|by Jason Steele|
I get a lot of miles through sign up bonuses. I do so while maintaining a high credit score. How do I do it? I don’t sign up for eight cards with a 25,000 mile bonus, I sign up for two cards with a 100k bonus. In the case of Capital One’s match my miles promotion, I didn’t even have to sign up for a new account, I just asked them to change my existing card to the new Venture product.
What Applying For A Credit Card Does To Your Credit Score
To be blunt, not much. That is because signing up for a new card has both a positive effect and a negative one that cancel each other out. The positive effect is the increase in your available credit. While it doesn’t make sense that increasing your available credit will help your score, it actually does. That is because one component of your score is your credit utilization ratio. For a given amount of debt, the more credit that you have, the lower your utilization ratio. The negative effect is that your report will indicate that you have recently applied for new credit. One credit application, or hit, is negligible. It is hard to say, but even two or three recent hits will have, at worst, a very minor effect on your credit score. Not only that, but the key here is recent hits, so that any negative effects will be very temporary. This is in contrast to missing payment, foreclosures, and bankruptcies that have major and long lasting effects. Essentially, the negative hit is an artifact of the formula they use to calculate your credit score. The idea is that someone applying for a lot of credit in a short period could be in financial distress. The fact that you aren’t will become apparent when your credit utilization declines. A month or two later, your credit score will improve slightly to where it was before, or even better due to the effect of new credit on your ratio.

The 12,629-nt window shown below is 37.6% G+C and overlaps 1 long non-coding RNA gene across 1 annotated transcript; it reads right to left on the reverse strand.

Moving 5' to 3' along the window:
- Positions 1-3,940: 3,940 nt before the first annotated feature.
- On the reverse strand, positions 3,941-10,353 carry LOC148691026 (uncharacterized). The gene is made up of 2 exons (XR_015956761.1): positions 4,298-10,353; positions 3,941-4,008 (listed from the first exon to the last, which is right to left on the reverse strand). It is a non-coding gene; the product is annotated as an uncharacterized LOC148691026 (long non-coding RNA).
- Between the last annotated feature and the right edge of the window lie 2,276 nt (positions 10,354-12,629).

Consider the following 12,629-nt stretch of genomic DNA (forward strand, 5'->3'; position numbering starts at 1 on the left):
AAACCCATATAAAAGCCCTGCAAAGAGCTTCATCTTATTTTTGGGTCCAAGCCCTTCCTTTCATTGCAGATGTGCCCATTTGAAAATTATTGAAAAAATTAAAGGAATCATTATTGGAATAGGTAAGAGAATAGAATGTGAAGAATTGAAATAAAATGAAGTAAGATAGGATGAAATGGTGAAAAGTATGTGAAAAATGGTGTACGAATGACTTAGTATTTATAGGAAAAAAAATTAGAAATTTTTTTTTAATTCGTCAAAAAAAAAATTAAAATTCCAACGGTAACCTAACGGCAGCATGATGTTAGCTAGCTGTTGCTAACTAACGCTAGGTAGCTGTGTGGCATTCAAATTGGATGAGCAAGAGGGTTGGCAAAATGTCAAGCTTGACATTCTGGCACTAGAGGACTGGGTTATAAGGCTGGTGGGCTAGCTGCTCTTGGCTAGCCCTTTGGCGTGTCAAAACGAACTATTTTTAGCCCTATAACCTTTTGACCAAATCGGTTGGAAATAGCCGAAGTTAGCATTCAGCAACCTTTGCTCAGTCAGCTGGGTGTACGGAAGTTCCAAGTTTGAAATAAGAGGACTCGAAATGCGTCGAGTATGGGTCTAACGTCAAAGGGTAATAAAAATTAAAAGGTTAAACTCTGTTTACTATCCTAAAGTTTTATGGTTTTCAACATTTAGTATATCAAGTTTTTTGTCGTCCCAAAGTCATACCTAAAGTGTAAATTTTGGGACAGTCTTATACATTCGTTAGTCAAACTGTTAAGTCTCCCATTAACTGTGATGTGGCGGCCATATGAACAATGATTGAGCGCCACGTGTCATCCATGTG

How I Approach It
Obviously, I am always looking for the best sign up bonuses. I know a lot about how credit scores are created, but my knowledge is not as exhaustive as others. Lately, I have been just applying to two or three new cards a year. That really isn’t much, and I have verified that my credit remains exemplary. One thing I try to do is restrict applications to the same bank. I don’t want too many hits on the largest banks, such as Chase, for fear they will release a new, killer offer that I won’t qualify for. Also, different banks check credit through different agencies, so I further spread my new applications around.
The Big Picture
Really the recent applications and the credit utilization ratios are each just one of several components that each make up only a tenth of your credit score. The big things are obviously to pay your bills on time, and not have too much debt. One could argue that if you follow those two rules, the rest is details. In fact, I am not even someone who religiously checks my credit score or subscribes to a credit monitoring service. That may make sense for people who have a lot of debt and/or are struggling to raise their scores, but not those factors do not apply to my situation.
Finally, there is no reason for people with good credit to obsess about their scores. Credit works off of ranges. If you are at the top level, above 740 or so, it doesn’t make a difference. You can’t get an A+++ by getting your score over 800. There is no difference in the interest rate, insurance rate, or job offer you will receive for a 820 score versus a 780 score. Yet it is important to have good credit, but there is no award for having the best score.